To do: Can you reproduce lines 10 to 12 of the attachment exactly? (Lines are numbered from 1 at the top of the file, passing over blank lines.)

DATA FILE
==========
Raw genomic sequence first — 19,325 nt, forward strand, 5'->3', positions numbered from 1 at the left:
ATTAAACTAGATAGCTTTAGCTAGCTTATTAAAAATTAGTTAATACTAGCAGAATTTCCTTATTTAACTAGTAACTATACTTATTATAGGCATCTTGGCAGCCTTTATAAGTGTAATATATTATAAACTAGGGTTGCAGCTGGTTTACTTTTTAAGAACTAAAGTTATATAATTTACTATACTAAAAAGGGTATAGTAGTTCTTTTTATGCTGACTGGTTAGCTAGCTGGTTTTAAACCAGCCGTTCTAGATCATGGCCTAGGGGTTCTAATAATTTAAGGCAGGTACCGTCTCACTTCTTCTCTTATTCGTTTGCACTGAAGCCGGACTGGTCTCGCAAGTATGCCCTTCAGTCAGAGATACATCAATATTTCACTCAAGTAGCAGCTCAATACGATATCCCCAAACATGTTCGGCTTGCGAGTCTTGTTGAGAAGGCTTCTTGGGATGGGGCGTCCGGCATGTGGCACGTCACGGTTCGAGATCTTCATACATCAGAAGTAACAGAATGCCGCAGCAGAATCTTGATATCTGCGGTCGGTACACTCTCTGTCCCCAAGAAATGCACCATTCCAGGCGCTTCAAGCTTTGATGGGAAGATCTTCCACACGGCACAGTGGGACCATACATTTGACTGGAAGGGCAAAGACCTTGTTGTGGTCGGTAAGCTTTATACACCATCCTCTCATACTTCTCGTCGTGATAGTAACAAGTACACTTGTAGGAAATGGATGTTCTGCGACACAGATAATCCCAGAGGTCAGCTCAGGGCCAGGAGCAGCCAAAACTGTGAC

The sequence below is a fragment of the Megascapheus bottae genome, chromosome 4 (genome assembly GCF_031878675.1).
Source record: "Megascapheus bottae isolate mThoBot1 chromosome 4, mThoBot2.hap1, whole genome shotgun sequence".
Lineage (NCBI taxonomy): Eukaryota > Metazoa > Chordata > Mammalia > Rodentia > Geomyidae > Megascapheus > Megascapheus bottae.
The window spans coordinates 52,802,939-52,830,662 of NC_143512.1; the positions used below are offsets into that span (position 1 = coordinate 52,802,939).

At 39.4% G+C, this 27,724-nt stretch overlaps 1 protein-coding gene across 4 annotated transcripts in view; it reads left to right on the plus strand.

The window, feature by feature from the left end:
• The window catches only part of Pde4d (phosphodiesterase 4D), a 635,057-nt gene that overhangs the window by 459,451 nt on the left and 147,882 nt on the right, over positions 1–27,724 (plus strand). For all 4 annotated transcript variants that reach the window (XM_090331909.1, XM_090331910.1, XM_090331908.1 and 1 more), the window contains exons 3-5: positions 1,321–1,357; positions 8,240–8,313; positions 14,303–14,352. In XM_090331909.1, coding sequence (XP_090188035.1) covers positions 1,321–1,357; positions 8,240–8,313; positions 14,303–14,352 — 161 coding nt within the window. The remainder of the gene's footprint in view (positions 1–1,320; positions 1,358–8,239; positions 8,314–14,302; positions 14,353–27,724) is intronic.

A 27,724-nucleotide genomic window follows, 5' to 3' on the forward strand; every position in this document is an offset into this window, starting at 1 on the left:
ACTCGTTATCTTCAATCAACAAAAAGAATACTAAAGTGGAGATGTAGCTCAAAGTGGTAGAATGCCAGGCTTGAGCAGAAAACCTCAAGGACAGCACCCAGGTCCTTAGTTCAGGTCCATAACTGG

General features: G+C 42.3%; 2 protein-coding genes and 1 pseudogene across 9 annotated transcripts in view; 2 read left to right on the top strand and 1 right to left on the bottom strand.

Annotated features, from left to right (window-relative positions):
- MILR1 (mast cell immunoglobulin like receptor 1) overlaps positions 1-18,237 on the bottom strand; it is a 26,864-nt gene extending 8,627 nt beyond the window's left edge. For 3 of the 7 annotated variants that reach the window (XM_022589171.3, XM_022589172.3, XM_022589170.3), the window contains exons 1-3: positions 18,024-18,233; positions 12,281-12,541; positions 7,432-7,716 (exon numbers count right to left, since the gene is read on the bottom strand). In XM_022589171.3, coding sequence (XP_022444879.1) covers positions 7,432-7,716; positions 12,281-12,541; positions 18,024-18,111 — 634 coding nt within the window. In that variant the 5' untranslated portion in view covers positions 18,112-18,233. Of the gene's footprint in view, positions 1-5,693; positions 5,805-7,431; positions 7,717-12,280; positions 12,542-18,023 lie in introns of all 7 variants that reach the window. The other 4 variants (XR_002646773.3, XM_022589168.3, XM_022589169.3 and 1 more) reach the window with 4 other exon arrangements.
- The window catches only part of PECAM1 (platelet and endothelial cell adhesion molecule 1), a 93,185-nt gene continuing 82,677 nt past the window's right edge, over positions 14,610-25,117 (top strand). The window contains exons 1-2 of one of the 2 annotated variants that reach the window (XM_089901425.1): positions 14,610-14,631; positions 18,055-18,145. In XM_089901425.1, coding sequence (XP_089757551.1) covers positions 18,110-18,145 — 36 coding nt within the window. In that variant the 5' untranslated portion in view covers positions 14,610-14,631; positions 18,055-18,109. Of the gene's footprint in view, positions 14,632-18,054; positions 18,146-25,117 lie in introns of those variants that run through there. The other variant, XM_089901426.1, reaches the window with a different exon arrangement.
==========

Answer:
A 27,724-nucleotide genomic window follows, 5' to 3' on the forward strand; every position in this document is an offset into this window, starting at 1 on the left:
ACTCGTTATCTTCAATCAACAAAAAGAATACTAAAGTGGAGATGTAGCTCAAAGTGGTAGAATGCCAGGCTTGAGCAGAAAACCTCAAGGACAGCACCCAGGTCCTTAGTTCAGGTCCATAACTGG

General features: G+C 42.3%; 2 protein-coding genes and 1 pseudogene across 9 annotated transcripts in view; 2 read left to right on the top strand and 1 right to left on the bottom strand.